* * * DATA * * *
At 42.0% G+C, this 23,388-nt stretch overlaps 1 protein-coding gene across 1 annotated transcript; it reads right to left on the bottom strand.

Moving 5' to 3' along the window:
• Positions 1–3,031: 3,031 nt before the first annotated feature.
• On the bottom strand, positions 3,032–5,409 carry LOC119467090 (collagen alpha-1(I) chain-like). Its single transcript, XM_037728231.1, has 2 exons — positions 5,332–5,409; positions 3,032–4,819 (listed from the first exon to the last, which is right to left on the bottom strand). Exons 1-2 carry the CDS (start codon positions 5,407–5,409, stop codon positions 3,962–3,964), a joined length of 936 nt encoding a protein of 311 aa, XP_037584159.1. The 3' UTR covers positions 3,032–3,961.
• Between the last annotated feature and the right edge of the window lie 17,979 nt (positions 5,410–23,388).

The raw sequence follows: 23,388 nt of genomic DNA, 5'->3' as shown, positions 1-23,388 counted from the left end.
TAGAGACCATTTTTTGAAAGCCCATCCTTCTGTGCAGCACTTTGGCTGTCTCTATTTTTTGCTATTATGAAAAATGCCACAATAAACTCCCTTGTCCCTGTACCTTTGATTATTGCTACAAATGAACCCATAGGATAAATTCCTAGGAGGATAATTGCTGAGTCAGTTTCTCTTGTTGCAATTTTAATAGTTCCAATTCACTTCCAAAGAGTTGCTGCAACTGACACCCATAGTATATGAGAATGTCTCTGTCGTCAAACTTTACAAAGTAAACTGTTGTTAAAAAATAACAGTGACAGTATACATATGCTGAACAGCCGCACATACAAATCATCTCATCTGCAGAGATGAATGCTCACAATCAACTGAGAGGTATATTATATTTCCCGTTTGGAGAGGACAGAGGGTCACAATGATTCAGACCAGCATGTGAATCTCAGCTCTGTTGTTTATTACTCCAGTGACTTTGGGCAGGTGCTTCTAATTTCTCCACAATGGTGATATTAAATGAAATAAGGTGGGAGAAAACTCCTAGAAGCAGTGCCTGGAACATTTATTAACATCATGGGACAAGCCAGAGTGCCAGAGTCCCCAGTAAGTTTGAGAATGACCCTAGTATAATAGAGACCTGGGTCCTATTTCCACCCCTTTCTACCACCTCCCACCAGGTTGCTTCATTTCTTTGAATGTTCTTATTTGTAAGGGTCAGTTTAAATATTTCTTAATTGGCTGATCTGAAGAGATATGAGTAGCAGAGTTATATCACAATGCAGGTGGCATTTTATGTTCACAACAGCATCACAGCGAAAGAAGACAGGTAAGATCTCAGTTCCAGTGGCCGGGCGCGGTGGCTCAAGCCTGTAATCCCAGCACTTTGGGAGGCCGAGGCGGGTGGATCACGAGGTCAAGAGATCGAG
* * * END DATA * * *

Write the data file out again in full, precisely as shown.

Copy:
At 42.0% G+C, this 23,388-nt stretch overlaps 1 protein-coding gene across 1 annotated transcript; it reads right to left on the bottom strand.

Moving 5' to 3' along the window:
• Positions 1–3,031: 3,031 nt before the first annotated feature.
• On the bottom strand, positions 3,032–5,409 carry LOC119467090 (collagen alpha-1(I) chain-like). Its single transcript, XM_037728231.1, has 2 exons — positions 5,332–5,409; positions 3,032–4,819 (listed from the first exon to the last, which is right to left on the bottom strand). Exons 1-2 carry the CDS (start codon positions 5,407–5,409, stop codon positions 3,962–3,964), a joined length of 936 nt encoding a protein of 311 aa, XP_037584159.1. The 3' UTR covers positions 3,032–3,961.
• Between the last annotated feature and the right edge of the window lie 17,979 nt (positions 5,410–23,388).

The raw sequence follows: 23,388 nt of genomic DNA, 5'->3' as shown, positions 1-23,388 counted from the left end.
TAGAGACCATTTTTTGAAAGCCCATCCTTCTGTGCAGCACTTTGGCTGTCTCTATTTTTTGCTATTATGAAAAATGCCACAATAAACTCCCTTGTCCCTGTACCTTTGATTATTGCTACAAATGAACCCATAGGATAAATTCCTAGGAGGATAATTGCTGAGTCAGTTTCTCTTGTTGCAATTTTAATAGTTCCAATTCACTTCCAAAGAGTTGCTGCAACTGACACCCATAGTATATGAGAATGTCTCTGTCGTCAAACTTTACAAAGTAAACTGTTGTTAAAAAATAACAGTGACAGTATACATATGCTGAACAGCCGCACATACAAATCATCTCATCTGCAGAGATGAATGCTCACAATCAACTGAGAGGTATATTATATTTCCCGTTTGGAGAGGACAGAGGGTCACAATGATTCAGACCAGCATGTGAATCTCAGCTCTGTTGTTTATTACTCCAGTGACTTTGGGCAGGTGCTTCTAATTTCTCCACAATGGTGATATTAAATGAAATAAGGTGGGAGAAAACTCCTAGAAGCAGTGCCTGGAACATTTATTAACATCATGGGACAAGCCAGAGTGCCAGAGTCCCCAGTAAGTTTGAGAATGACCCTAGTATAATAGAGACCTGGGTCCTATTTCCACCCCTTTCTACCACCTCCCACCAGGTTGCTTCATTTCTTTGAATGTTCTTATTTGTAAGGGTCAGTTTAAATATTTCTTAATTGGCTGATCTGAAGAGATATGAGTAGCAGAGTTATATCACAATGCAGGTGGCATTTTATGTTCACAACAGCATCACAGCGAAAGAAGACAGGTAAGATCTCAGTTCCAGTGGCCGGGCGCGGTGGCTCAAGCCTGTAATCCCAGCACTTTGGGAGGCCGAGGCGGGTGGATCACGAGGTCAAGAGATCGAG